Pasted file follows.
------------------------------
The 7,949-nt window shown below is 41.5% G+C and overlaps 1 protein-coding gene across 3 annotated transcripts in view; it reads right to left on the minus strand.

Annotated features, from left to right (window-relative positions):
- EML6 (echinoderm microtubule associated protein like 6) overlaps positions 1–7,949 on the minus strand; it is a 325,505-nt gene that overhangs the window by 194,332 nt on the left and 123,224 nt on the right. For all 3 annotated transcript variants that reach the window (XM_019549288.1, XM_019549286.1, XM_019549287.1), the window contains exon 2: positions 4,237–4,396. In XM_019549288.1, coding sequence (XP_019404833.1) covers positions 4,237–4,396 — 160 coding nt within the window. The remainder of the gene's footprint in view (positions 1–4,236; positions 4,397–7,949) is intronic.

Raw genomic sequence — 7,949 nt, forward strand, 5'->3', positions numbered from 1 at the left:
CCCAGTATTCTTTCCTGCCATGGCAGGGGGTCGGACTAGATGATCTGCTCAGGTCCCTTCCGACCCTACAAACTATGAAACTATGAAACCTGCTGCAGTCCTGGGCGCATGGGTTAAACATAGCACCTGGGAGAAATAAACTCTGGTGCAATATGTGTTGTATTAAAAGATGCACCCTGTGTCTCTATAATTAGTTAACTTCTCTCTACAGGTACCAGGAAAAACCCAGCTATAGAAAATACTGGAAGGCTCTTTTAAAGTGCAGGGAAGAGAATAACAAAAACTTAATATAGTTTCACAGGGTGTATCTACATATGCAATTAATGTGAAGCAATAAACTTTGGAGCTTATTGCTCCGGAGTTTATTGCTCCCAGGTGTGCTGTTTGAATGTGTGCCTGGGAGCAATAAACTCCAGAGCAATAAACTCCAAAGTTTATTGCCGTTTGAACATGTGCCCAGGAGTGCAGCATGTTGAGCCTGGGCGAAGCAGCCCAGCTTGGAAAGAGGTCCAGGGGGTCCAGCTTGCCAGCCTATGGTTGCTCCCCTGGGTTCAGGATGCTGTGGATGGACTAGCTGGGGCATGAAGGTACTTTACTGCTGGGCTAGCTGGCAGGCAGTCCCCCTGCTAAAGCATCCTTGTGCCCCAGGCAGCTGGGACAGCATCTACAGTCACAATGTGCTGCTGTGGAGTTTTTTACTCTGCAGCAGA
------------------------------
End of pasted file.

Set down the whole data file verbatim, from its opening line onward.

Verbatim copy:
The 7,949-nt window shown below is 41.5% G+C and overlaps 1 protein-coding gene across 3 annotated transcripts in view; it reads right to left on the minus strand.

Annotated features, from left to right (window-relative positions):
- EML6 (echinoderm microtubule associated protein like 6) overlaps positions 1–7,949 on the minus strand; it is a 325,505-nt gene that overhangs the window by 194,332 nt on the left and 123,224 nt on the right. For all 3 annotated transcript variants that reach the window (XM_019549288.1, XM_019549286.1, XM_019549287.1), the window contains exon 2: positions 4,237–4,396. In XM_019549288.1, coding sequence (XP_019404833.1) covers positions 4,237–4,396 — 160 coding nt within the window. The remainder of the gene's footprint in view (positions 1–4,236; positions 4,397–7,949) is intronic.

Raw genomic sequence — 7,949 nt, forward strand, 5'->3', positions numbered from 1 at the left:
CCCAGTATTCTTTCCTGCCATGGCAGGGGGTCGGACTAGATGATCTGCTCAGGTCCCTTCCGACCCTACAAACTATGAAACTATGAAACCTGCTGCAGTCCTGGGCGCATGGGTTAAACATAGCACCTGGGAGAAATAAACTCTGGTGCAATATGTGTTGTATTAAAAGATGCACCCTGTGTCTCTATAATTAGTTAACTTCTCTCTACAGGTACCAGGAAAAACCCAGCTATAGAAAATACTGGAAGGCTCTTTTAAAGTGCAGGGAAGAGAATAACAAAAACTTAATATAGTTTCACAGGGTGTATCTACATATGCAATTAATGTGAAGCAATAAACTTTGGAGCTTATTGCTCCGGAGTTTATTGCTCCCAGGTGTGCTGTTTGAATGTGTGCCTGGGAGCAATAAACTCCAGAGCAATAAACTCCAAAGTTTATTGCCGTTTGAACATGTGCCCAGGAGTGCAGCATGTTGAGCCTGGGCGAAGCAGCCCAGCTTGGAAAGAGGTCCAGGGGGTCCAGCTTGCCAGCCTATGGTTGCTCCCCTGGGTTCAGGATGCTGTGGATGGACTAGCTGGGGCATGAAGGTACTTTACTGCTGGGCTAGCTGGCAGGCAGTCCCCCTGCTAAAGCATCCTTGTGCCCCAGGCAGCTGGGACAGCATCTACAGTCACAATGTGCTGCTGTGGAGTTTTTTACTCTGCAGCAGA